Sheltering in Place

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The City of OKC doesn't have public tornado shelters. Stay safe from tornadoes by sheltering-in-place.

Why doesn't OKC have public shelters?

Being in a vehicle is one of the most dangerous places to be in a tornado, and risking a drive to a shelter during severe weather could be deadly. Many deaths attributable to tornadoes are attributed to being in a vehicle.

Traffic congestion from hundreds or thousands of other residents trying to get to public shelters could have tragic consequences.

The City of OKC recommends you be informed about the weather and have a plan to shelter-in-place at home or work or wherever you are likely to be if there's a tornado threat. Most well-constructed homes provide live-saving protection from 98 percent of Oklahoma's tornadoes. 

Sheltering-in-place

Get inside a well-constructed building and seek shelter if a tornado is nearby. Flying debris is the greatest danger.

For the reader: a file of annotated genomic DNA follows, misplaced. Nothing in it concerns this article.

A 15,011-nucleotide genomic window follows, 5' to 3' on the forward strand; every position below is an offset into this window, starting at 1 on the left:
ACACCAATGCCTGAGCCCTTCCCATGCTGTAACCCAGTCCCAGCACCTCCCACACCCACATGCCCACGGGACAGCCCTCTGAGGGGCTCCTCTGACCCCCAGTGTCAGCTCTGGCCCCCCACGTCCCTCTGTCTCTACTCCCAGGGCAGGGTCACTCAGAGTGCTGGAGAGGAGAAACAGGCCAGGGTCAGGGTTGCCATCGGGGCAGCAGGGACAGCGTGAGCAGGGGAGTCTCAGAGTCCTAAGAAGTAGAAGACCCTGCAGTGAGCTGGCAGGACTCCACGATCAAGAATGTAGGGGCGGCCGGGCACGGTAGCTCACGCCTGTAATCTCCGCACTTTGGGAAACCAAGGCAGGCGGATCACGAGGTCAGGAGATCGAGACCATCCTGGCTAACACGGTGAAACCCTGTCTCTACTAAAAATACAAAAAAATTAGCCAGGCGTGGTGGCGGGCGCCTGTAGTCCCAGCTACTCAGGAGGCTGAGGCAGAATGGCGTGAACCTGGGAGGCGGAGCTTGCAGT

The safest place to be is a storm shelter built to FEMA or ICC 500 standards, or a basement.

If there's no storm shelter, get to the inner-most room, hallway or closet on the lowest level of the building. Put as many walls between you and the outside as possible, and stay away from windows and doors.

Wear a helmet and/or use pillows, cushions and thick blankets for additional protection. Wear sturdy shoes that will protect your feet if you have to walk through debris.

Vehicles are unsafe in tornadoes. If you're driving when a tornado threat is nearby, get to the closest well-constructed building to take shelter. Never attempt to outrun a tornado by driving.

Mobile homes are unsafe in tornadoes. Have a plan to get to the nearest well-constructed building to take shelter.

If you have a storm shelter at your home, register it with the City of OKC so emergency crews know where to find you in a disaster.